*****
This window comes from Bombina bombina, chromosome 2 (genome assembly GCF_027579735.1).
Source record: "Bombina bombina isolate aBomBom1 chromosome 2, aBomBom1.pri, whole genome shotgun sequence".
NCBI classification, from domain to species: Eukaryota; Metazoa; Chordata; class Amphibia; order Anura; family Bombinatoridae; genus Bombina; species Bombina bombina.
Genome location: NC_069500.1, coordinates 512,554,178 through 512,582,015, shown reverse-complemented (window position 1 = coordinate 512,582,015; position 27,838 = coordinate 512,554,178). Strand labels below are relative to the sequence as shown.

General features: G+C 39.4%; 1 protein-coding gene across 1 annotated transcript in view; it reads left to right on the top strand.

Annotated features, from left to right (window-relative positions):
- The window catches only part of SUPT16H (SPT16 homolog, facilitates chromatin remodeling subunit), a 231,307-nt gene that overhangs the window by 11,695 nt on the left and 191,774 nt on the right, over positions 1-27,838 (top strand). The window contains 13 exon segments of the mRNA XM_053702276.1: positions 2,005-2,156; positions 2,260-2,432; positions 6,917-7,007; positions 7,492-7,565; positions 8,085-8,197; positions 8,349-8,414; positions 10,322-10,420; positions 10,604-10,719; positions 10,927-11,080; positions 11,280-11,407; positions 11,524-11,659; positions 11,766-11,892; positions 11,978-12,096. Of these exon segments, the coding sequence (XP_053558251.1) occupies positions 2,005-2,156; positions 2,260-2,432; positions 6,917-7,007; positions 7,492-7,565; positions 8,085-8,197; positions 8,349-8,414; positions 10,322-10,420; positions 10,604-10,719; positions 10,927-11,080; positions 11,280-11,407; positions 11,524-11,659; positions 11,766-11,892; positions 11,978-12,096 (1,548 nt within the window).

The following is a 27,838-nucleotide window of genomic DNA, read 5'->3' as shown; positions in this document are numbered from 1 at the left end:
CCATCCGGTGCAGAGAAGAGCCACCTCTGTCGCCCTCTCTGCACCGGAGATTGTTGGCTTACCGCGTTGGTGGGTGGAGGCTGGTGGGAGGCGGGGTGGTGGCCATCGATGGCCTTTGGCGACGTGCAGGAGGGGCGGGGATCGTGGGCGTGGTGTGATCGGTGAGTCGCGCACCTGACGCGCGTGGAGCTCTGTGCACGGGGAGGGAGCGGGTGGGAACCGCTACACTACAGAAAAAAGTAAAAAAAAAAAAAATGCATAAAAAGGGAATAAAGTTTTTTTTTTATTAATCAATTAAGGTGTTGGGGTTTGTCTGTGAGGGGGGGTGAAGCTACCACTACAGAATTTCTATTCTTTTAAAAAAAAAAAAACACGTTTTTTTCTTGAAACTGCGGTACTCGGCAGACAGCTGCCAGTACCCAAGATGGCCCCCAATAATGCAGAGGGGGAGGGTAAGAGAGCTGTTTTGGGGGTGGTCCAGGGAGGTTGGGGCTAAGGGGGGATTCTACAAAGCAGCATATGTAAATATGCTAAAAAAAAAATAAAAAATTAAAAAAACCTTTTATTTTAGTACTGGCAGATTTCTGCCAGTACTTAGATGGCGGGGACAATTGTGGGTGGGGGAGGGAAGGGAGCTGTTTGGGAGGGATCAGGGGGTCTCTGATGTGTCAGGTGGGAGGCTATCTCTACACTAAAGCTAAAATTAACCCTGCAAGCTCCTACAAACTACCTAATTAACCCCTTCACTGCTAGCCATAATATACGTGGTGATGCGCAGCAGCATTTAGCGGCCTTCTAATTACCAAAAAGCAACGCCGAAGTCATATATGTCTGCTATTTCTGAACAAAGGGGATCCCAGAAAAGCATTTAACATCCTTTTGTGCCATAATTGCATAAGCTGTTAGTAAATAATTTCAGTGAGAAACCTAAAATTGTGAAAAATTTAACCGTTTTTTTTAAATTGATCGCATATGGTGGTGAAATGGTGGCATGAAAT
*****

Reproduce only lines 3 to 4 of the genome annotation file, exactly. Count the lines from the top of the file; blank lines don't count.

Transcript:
NCBI classification, from domain to species: Eukaryota; Metazoa; Chordata; class Amphibia; order Anura; family Bombinatoridae; genus Bombina; species Bombina bombina.
Genome location: NC_069500.1, coordinates 512,554,178 through 512,582,015, shown reverse-complemented (window position 1 = coordinate 512,582,015; position 27,838 = coordinate 512,554,178). Strand labels below are relative to the sequence as shown.